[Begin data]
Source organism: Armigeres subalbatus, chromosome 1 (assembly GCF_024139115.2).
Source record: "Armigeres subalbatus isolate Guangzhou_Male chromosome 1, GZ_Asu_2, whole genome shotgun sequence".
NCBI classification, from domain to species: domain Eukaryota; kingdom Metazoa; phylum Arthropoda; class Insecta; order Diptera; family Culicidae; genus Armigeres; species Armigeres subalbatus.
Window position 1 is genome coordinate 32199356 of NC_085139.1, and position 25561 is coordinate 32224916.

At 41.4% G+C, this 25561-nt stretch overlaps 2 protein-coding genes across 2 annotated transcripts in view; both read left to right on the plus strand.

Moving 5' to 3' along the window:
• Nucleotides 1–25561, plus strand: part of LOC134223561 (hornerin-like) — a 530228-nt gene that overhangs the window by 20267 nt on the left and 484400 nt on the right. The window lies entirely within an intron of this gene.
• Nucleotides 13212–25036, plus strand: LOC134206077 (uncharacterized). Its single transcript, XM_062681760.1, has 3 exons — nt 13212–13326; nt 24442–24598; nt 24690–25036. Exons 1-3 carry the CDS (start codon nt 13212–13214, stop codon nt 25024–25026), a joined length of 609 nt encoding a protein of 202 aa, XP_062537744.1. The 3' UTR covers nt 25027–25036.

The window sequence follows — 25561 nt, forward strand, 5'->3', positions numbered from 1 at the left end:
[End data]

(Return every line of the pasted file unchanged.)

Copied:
Source organism: Armigeres subalbatus, chromosome 1 (assembly GCF_024139115.2).
Source record: "Armigeres subalbatus isolate Guangzhou_Male chromosome 1, GZ_Asu_2, whole genome shotgun sequence".
NCBI classification, from domain to species: domain Eukaryota; kingdom Metazoa; phylum Arthropoda; class Insecta; order Diptera; family Culicidae; genus Armigeres; species Armigeres subalbatus.
Window position 1 is genome coordinate 32199356 of NC_085139.1, and position 25561 is coordinate 32224916.

At 41.4% G+C, this 25561-nt stretch overlaps 2 protein-coding genes across 2 annotated transcripts in view; both read left to right on the plus strand.

Moving 5' to 3' along the window:
• Nucleotides 1–25561, plus strand: part of LOC134223561 (hornerin-like) — a 530228-nt gene that overhangs the window by 20267 nt on the left and 484400 nt on the right. The window lies entirely within an intron of this gene.
• Nucleotides 13212–25036, plus strand: LOC134206077 (uncharacterized). Its single transcript, XM_062681760.1, has 3 exons — nt 13212–13326; nt 24442–24598; nt 24690–25036. Exons 1-3 carry the CDS (start codon nt 13212–13214, stop codon nt 25024–25026), a joined length of 609 nt encoding a protein of 202 aa, XP_062537744.1. The 3' UTR covers nt 25027–25036.

The window sequence follows — 25561 nt, forward strand, 5'->3', positions numbered from 1 at the left end: